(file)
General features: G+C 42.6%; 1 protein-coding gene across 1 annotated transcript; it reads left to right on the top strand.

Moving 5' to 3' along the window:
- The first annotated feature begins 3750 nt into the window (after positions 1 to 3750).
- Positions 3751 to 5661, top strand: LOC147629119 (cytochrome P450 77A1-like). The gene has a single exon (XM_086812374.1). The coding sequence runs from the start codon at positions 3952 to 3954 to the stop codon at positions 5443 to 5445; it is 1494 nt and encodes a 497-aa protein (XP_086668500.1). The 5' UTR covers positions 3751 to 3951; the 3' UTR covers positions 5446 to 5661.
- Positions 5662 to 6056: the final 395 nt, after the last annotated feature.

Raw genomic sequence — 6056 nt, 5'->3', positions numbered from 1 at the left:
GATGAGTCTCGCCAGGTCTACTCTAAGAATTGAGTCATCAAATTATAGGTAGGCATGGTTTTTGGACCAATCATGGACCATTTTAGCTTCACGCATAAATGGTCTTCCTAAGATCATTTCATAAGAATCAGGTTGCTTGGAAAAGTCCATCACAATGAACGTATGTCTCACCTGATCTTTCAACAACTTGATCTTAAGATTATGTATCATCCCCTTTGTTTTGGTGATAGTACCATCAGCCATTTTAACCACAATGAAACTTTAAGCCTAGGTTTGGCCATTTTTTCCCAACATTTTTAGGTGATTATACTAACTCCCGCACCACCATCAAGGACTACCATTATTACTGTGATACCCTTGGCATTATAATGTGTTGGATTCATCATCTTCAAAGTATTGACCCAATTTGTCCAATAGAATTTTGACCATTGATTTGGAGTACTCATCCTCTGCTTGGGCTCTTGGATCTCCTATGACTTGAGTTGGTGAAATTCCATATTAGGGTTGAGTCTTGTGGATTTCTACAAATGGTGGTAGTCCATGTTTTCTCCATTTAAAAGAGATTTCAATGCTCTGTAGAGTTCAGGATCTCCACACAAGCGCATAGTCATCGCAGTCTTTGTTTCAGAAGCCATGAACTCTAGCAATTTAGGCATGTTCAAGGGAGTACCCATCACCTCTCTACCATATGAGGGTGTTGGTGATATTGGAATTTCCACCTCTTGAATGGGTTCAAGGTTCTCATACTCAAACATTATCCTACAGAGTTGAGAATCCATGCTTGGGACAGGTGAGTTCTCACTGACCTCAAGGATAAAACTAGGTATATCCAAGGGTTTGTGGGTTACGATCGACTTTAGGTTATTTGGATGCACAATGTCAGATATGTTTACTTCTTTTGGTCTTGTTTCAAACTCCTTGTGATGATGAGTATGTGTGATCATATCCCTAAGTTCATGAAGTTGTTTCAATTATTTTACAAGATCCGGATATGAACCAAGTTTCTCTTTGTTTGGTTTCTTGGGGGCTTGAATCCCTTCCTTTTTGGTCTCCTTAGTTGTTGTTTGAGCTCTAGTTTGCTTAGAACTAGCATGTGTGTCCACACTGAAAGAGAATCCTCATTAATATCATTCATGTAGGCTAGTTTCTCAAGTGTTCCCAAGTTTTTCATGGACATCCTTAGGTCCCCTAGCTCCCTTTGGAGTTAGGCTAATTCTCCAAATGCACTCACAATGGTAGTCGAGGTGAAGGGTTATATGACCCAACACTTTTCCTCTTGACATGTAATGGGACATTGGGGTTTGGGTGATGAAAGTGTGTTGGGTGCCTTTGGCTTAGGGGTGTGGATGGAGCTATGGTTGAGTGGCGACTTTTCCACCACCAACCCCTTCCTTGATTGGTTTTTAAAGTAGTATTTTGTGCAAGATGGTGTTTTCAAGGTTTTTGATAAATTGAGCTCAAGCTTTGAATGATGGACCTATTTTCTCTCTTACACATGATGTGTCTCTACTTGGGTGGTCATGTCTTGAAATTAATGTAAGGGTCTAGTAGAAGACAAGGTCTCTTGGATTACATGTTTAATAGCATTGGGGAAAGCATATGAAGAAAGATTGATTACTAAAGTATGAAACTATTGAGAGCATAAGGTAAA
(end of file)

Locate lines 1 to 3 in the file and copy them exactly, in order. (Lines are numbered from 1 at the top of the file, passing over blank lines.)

General features: G+C 42.6%; 1 protein-coding gene across 1 annotated transcript; it reads left to right on the top strand.

Moving 5' to 3' along the window:
- The first annotated feature begins 3750 nt into the window (after positions 1 to 3750).